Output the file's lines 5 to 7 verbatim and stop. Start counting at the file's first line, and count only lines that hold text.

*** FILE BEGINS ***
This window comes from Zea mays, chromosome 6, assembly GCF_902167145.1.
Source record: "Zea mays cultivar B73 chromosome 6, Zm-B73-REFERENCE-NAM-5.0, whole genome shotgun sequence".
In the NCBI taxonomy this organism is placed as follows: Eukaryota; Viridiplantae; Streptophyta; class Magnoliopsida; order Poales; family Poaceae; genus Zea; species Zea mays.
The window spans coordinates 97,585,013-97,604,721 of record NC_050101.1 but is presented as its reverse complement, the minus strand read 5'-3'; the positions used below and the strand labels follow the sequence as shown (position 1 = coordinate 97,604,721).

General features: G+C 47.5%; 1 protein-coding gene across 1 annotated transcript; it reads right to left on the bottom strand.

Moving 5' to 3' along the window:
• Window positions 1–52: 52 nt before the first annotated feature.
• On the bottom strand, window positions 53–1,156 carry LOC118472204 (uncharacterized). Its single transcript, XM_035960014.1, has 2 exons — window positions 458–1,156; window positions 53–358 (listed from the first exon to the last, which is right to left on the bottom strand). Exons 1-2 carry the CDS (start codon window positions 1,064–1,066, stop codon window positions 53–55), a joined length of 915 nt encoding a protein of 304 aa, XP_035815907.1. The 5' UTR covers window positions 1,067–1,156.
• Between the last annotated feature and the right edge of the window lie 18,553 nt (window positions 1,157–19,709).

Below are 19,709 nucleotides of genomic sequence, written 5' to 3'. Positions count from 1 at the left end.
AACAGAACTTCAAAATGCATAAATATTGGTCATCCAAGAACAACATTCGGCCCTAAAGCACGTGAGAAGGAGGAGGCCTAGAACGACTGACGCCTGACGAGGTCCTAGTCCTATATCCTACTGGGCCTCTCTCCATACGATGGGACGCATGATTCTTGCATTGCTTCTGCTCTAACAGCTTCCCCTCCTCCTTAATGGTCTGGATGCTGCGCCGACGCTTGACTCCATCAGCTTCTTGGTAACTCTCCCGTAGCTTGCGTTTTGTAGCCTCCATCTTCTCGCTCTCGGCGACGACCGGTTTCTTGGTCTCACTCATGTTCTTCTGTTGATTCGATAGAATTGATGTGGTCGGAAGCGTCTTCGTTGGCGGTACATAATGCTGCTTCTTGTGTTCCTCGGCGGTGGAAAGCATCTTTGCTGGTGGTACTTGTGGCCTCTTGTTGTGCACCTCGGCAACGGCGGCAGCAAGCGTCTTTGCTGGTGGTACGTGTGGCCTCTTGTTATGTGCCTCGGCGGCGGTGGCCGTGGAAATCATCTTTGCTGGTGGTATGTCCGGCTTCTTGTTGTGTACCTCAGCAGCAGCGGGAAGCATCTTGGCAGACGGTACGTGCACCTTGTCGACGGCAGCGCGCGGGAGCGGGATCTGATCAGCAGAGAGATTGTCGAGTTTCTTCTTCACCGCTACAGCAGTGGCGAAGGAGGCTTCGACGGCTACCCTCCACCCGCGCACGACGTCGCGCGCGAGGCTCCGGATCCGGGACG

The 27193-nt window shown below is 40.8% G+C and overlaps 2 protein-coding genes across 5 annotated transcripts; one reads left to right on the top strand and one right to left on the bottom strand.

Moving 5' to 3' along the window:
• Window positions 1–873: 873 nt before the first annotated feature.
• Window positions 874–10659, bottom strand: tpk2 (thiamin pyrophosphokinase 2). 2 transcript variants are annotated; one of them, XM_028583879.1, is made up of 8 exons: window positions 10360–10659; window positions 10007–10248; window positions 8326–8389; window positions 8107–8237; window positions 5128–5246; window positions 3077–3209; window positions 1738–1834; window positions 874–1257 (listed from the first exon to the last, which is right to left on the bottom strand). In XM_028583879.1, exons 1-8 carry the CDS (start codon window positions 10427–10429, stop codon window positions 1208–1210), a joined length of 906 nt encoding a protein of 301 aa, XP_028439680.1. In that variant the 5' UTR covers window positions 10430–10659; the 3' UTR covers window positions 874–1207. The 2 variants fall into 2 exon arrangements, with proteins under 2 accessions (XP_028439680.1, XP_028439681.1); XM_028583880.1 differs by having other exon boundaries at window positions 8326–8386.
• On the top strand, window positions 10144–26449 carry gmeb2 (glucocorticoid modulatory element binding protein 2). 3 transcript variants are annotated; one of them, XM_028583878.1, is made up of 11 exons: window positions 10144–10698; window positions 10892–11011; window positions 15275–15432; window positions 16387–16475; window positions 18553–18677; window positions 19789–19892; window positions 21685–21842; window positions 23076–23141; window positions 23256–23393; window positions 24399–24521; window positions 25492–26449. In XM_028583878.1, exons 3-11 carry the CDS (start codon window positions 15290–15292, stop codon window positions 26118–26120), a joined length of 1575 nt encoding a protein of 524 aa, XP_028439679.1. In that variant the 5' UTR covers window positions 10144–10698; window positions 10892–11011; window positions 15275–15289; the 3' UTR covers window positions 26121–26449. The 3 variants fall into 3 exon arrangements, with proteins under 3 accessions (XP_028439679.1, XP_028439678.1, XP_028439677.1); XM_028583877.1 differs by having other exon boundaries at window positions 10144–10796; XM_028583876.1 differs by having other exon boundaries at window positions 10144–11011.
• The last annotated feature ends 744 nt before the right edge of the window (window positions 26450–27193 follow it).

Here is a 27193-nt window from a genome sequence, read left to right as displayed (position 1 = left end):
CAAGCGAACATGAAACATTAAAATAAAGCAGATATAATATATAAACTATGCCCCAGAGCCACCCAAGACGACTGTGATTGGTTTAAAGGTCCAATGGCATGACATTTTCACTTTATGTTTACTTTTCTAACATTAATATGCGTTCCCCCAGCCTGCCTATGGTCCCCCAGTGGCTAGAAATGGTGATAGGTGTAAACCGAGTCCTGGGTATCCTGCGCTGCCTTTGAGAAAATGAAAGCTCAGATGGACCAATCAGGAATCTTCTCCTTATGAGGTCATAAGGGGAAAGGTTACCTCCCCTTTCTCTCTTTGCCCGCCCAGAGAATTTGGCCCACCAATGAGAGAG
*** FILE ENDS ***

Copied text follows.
General features: G+C 47.5%; 1 protein-coding gene across 1 annotated transcript; it reads right to left on the bottom strand.

Moving 5' to 3' along the window:
• Window positions 1–52: 52 nt before the first annotated feature.